46 Ga. L. Rev. 1003 (2012).


In Torts as Wrongs, Professors John Goldberg and Benjamin Zipursky discuss the connection between "tortious wrongdoing" and "civil recourse." Their civil recourse theory "sees tort law as a means for empowering individuals to seek redress against those who have wronged them." Goldberg and Zipursky show that modern tort theory is dominated by "loss allocation," which uses liability and damages as instruments for assigning losses to deter unwanted behavior and to compensate the plaintiff. Under loss allocation, the central principle of damages is full compensation that is, to make the plaintiff whole. The core component of damages, though not the only one, is out-of-pocket expenses. Under civil recourse, by contrast, the aim is to redress the wrong through fair compensation, "requir[ing] of the fact-finder an overtly normative determination based on consideration not only of the losses suffered by the victim, but also of the character of the defendant's conduct,. . . and the power dynamic between the parties."

This Article examines the implications of these distinctions between loss allocation and civil recourse and between damages as indemnification (i.e., full compensation) and damages-as redress (i.e., fair compensation) in the context of constitutional torts. The distinctive feature of this type of litigation is that plaintiffs typically seek retrospective relief rather than injunctions or declaratory judgments aimed at ensuring future compliance with constitutional norms. Typical fact patterns include false arrest, excessive force by the police, mistreatment of prisoners, malicious prosecution, wrongful confinement, illegal searches and seizures, retaliation for speech that displeases officials, arbitrary interference with property rights, dismissals from government jobs without due process, and restrictions on the speech of public employees and students.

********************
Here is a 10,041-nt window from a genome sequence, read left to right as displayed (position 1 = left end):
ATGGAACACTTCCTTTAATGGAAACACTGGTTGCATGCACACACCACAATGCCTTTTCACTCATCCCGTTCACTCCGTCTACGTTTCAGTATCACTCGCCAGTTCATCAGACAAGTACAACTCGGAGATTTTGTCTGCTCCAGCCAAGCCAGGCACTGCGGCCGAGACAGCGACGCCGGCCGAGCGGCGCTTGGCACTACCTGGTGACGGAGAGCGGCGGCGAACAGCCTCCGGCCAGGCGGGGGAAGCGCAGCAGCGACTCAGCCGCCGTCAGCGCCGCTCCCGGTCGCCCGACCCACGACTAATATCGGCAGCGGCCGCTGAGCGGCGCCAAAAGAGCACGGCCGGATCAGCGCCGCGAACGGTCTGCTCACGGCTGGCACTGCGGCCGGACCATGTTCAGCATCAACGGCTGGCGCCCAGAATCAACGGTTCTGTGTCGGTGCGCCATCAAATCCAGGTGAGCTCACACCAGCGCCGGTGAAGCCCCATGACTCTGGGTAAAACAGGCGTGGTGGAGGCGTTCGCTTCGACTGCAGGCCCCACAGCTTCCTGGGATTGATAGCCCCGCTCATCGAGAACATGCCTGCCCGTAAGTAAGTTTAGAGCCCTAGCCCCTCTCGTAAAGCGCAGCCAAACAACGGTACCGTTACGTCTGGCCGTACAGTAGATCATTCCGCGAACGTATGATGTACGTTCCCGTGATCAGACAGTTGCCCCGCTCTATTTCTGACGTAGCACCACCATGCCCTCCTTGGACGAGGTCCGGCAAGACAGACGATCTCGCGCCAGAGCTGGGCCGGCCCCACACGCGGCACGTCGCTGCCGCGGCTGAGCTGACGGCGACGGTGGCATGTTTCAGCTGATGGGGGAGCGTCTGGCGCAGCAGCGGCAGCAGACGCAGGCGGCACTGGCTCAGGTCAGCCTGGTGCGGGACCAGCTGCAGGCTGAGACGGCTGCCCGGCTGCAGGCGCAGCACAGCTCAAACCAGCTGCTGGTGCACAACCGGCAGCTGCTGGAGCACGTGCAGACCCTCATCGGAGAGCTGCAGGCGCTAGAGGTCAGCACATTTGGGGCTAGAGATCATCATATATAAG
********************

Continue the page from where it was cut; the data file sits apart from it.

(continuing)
At the very least, the civil recourse approach stands in contrast to the loss allocation approach, thus offering a fresh perspective worthy of attention. This Article hopes to show that examining constitutional tort doctrine from the perspective of civil recourse enhances one's understanding of what is at stake in these cases and provides a new set of standards for evaluating the Court's work. Over a broad range of issues, a civil recourse approach holds the promise of shifting the terms of the debate in such a way that a stronger showing is needed to justify rules that foreclose plaintiffs from obtaining vindication of their rights, even if that vindication takes only the form of nominal damages. Part II of this Article distinguishes the civil recourse approach to constitutional torts from the Court's focus on compensation and deterrence and shows that civil recourse is a plausible alternative. Part III identifies the sharpest and most consequential difference between these two approaches-namely, their distinctive means of calculating damages; in particular, while the Court's loss allocation approach to damages aims to make the plaintiff whole, the civil recourse approach focuses on providing appropriate redress. Part IV explores the implications of moving from the "make the plaintiff whole" principle to "damages-as-redress" across a range of remedial issues, including presumed damages, punitive damages, and nominal damages. Part V identifies ways in which conceiving of damages as a means of redress, rather than as a means of indemnification, may enable plaintiffs to vindicate constitutional rights that now go entirely unremedied due to official immunity defenses. Part VI discusses important issues related to the recovery of attorney's fees awards in constitutional tort cases under the Civil Rights Attorney's Fees Awards Act of 1976. Finally, Part VII identifies, and counters, two major objections to importing civil recourse theory into constitutional torts law.